The other night Michelle and I went to have girl time with Hill.  I know she was there on her “bed” having girl time with us.  We always had girl time on her bed….man I miss that.  It was good to be there with her the other night.  Michelle and I said people would think we were weird to go hang out with Hill at the cemetery at 10:00 at night.  Well, if you knew Hill she would have done the same thing!  J  And I keep telling people that there is no rule book telling you how you HAVE to grieve.  There is no “right” way to deal with grief.  I think people should do what make them feel good (as long as it is healthy and safe).  So that is exactly what we were doing.  We needed to have girl time with Hill….so we did!!!! 

Today….to celebrate her 30th birthday we will go again.  We will celebrate her birthday with her.  We will be bringing her a tiara with 30 on it!  And I am pretty sure there will be cupcakes involved!  What birthday celebration doesn’t have cake!?!             
Until next time....

Monday, August 6, 2012

It's Been Six Months

Life has been crazy these last six months. So much has happened. Something important is finally in place. Here are the pictures of Hillary's headstone.

The backside of the stone. Notice it makes reference to Baldie's Blog. The QR barcode reader is under the angel. It links right to this site. Over a year ago I told Hillary these would be the future and she needed to write about these and how they will change things. I found a company that made one for me. All you have to do is download an app. on your phone or tablet, turn on the app. it works with your camera. If you have the right app. you will just need to place the bar in the center of the viewer and it will automagically bring you to Baldies Blog.

This is the frontside of the stone.

The stone represents everything about Hillary. If you know her, you will be able to pick up even the little details. It's also Xander approved. Hillary told me nothing too big for a headstone but I felt anything less would be wrong for a remarkable person. That's why it took me forever to pick the perfect stone. Hillary will forgive me for what I paid to make it perfect. She always loved the end results of everything I did even if she could not see it in the beginning. She always trusted me.

Tuesday, March 13, 2012

here is our girl...still making the paper!

‘She's Always Been a Fighter'

By Chris Fleisher
Valley News Staff Writer
Charlestown -- All that Hillary St. Pierre-Ford wanted was a second opinion.
It was December 2006 and just nine months prior, at the age of 23, she had been diagnosed with Hodgkin's Lymphoma.
An emergency room nurse by profession, St. Pierre-Ford educated herself about the disease and discussed treatment options with her doctors at Dartmouth-Hitchcock Medical Center. Still, she wanted to hear another opinion. Memorial Sloan-Kettering Cancer Center was her choice. Her doctors went about setting up an appointment. It would take six weeks, she was told.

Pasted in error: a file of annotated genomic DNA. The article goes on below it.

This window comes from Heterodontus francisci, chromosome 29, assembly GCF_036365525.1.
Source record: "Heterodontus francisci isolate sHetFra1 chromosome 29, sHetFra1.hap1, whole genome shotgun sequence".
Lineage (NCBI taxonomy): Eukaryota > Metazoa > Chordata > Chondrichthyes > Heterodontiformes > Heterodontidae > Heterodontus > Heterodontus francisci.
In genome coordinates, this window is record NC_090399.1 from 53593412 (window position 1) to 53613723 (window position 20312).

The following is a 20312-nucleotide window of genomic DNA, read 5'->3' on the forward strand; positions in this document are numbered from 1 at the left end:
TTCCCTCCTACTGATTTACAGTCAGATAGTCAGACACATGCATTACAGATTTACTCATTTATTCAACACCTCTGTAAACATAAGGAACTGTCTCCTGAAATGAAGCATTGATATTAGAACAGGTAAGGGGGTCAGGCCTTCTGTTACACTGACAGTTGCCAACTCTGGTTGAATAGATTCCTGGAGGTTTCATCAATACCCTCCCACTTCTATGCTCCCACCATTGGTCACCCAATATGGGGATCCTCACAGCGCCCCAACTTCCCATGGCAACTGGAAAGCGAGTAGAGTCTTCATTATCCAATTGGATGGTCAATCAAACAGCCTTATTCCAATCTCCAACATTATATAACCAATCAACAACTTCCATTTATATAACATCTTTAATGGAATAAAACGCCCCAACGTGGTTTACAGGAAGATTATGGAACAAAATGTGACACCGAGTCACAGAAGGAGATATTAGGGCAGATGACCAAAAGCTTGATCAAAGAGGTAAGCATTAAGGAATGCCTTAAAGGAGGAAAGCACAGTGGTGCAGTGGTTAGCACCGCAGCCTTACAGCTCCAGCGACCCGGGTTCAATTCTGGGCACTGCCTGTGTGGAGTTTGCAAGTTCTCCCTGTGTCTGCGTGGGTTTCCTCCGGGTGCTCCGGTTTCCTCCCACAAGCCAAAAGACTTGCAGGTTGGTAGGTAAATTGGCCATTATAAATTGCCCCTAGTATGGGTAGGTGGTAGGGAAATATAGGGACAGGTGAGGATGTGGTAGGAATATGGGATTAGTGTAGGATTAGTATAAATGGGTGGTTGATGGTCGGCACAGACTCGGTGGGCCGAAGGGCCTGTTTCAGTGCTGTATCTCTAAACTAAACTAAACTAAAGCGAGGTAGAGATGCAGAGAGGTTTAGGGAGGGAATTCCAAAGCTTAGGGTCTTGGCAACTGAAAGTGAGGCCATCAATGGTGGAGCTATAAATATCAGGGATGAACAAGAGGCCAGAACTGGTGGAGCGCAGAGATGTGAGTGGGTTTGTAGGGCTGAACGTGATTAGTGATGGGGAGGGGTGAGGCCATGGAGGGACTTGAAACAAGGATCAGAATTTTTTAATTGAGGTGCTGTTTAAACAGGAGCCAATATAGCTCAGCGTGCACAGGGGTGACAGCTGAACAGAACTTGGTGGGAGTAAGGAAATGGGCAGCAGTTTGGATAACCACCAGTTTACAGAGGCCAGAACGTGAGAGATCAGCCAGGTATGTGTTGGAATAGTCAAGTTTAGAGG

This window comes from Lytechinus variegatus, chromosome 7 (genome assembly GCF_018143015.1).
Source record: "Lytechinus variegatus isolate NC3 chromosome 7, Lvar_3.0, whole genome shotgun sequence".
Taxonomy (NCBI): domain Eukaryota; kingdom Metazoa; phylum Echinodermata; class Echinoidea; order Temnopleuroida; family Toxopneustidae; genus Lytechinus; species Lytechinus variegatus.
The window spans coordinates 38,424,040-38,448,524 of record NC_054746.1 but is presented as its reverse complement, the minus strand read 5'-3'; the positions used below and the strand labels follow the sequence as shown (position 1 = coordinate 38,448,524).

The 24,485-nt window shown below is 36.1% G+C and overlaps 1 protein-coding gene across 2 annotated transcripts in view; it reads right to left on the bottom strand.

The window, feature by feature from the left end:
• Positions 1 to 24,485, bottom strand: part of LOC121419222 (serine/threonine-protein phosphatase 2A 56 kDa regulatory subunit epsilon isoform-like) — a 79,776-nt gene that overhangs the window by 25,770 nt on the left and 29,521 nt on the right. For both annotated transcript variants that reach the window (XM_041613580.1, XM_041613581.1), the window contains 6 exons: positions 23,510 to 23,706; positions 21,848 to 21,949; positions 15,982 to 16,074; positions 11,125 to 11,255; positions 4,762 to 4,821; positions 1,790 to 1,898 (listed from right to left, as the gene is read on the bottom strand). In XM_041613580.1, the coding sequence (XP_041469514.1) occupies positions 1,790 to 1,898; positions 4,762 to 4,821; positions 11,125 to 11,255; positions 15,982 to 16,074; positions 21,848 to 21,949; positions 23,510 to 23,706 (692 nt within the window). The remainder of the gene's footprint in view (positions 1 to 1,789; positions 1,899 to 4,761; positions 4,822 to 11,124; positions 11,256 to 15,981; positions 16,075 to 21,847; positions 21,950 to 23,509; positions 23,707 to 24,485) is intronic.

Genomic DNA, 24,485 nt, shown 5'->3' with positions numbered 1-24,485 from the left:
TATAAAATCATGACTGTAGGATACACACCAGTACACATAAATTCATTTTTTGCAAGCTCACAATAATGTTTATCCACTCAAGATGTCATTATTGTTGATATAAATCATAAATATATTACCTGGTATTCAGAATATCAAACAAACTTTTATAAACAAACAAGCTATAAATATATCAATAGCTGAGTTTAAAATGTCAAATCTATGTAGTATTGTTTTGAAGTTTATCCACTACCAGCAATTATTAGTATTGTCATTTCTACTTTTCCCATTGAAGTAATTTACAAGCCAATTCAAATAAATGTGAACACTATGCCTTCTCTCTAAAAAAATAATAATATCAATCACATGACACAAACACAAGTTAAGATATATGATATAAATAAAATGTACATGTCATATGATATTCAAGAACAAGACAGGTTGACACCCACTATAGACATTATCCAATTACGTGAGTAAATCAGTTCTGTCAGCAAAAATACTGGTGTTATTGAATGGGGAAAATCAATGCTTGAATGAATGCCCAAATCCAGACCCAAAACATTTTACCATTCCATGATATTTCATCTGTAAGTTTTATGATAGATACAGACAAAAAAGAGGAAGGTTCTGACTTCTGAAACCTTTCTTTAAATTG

“As aggressive as her cancer was, she didn't have six weeks,” said Nancy St. Pierre, her mother.
Having been on the other side of health care, St. Pierre-Ford knew how the system worked. But she could not believe that in a digital era when patient information could be transmitted instantaneously, that a dying person would have to wait six weeks before they could even be seen at another hospital.
In fact, she didn't have to wait that long. St. Pierre-Ford used her technological savvy and her knowledge of the health care system to get her record sent to Sloan-Kettering. She got an opinion back two days later.
The doctors at Sloan-Kettering told her pretty much the same thing she heard at DHMC. Yet, the experience proved to be a revelation about how the current health care system was failing patients. She decided then that there had to be a faster, more efficient way to provide care.
“It was clear that people who did not have the network she had, or the knowledge she had, or the chutzpah she had, were dying,” St. Pierre said.
Last month, St. Pierre-Ford died at the age of 29. But until the moment that cancer claimed her life, she was determined not to let her experience as a patient go to waste. She turned her frustration into action, advocating for reform at the federal and state levels, writing about her experience on her blog and the news website Huffington Post, and becoming a voice for patients who she felt were being neglected by the system.